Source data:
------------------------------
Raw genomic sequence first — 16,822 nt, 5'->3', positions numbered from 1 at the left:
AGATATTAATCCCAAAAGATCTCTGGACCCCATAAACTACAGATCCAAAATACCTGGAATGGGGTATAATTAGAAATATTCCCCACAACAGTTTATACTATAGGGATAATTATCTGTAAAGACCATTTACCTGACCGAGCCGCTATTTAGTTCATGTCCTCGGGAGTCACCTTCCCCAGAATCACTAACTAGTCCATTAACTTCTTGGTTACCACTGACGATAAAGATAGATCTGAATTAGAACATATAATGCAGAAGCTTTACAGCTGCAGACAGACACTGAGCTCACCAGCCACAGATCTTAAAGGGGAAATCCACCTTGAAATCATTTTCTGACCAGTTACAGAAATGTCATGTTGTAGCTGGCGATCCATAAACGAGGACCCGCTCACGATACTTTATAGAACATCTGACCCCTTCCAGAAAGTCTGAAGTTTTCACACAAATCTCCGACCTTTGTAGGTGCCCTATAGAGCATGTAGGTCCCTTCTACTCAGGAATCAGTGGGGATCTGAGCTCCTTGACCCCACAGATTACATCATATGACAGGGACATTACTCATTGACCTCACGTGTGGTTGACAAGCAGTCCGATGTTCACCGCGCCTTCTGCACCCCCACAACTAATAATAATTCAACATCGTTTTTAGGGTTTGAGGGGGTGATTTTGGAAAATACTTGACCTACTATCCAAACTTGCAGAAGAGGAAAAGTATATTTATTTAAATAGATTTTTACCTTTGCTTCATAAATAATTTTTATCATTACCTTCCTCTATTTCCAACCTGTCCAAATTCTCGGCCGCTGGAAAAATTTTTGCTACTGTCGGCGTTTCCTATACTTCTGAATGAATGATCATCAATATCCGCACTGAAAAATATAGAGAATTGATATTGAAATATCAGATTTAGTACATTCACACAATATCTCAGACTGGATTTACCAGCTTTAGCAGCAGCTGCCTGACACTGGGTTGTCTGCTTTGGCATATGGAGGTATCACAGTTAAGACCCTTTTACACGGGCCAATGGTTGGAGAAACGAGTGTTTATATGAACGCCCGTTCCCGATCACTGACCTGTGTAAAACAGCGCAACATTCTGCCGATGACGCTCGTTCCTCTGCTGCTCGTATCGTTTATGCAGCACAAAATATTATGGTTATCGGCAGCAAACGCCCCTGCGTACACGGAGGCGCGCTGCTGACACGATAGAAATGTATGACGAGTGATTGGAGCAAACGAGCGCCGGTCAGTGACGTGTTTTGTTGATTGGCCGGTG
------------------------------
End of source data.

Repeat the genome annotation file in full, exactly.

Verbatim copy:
Raw genomic sequence first — 16,822 nt, 5'->3', positions numbered from 1 at the left:
AGATATTAATCCCAAAAGATCTCTGGACCCCATAAACTACAGATCCAAAATACCTGGAATGGGGTATAATTAGAAATATTCCCCACAACAGTTTATACTATAGGGATAATTATCTGTAAAGACCATTTACCTGACCGAGCCGCTATTTAGTTCATGTCCTCGGGAGTCACCTTCCCCAGAATCACTAACTAGTCCATTAACTTCTTGGTTACCACTGACGATAAAGATAGATCTGAATTAGAACATATAATGCAGAAGCTTTACAGCTGCAGACAGACACTGAGCTCACCAGCCACAGATCTTAAAGGGGAAATCCACCTTGAAATCATTTTCTGACCAGTTACAGAAATGTCATGTTGTAGCTGGCGATCCATAAACGAGGACCCGCTCACGATACTTTATAGAACATCTGACCCCTTCCAGAAAGTCTGAAGTTTTCACACAAATCTCCGACCTTTGTAGGTGCCCTATAGAGCATGTAGGTCCCTTCTACTCAGGAATCAGTGGGGATCTGAGCTCCTTGACCCCACAGATTACATCATATGACAGGGACATTACTCATTGACCTCACGTGTGGTTGACAAGCAGTCCGATGTTCACCGCGCCTTCTGCACCCCCACAACTAATAATAATTCAACATCGTTTTTAGGGTTTGAGGGGGTGATTTTGGAAAATACTTGACCTACTATCCAAACTTGCAGAAGAGGAAAAGTATATTTATTTAAATAGATTTTTACCTTTGCTTCATAAATAATTTTTATCATTACCTTCCTCTATTTCCAACCTGTCCAAATTCTCGGCCGCTGGAAAAATTTTTGCTACTGTCGGCGTTTCCTATACTTCTGAATGAATGATCATCAATATCCGCACTGAAAAATATAGAGAATTGATATTGAAATATCAGATTTAGTACATTCACACAATATCTCAGACTGGATTTACCAGCTTTAGCAGCAGCTGCCTGACACTGGGTTGTCTGCTTTGGCATATGGAGGTATCACAGTTAAGACCCTTTTACACGGGCCAATGGTTGGAGAAACGAGTGTTTATATGAACGCCCGTTCCCGATCACTGACCTGTGTAAAACAGCGCAACATTCTGCCGATGACGCTCGTTCCTCTGCTGCTCGTATCGTTTATGCAGCACAAAATATTATGGTTATCGGCAGCAAACGCCCCTGCGTACACGGAGGCGCGCTGCTGACACGATAGAAATGTATGACGAGTGATTGGAGCAAACGAGCGCCGGTCAGTGACGTGTTTTGTTGATTGGCCGGTG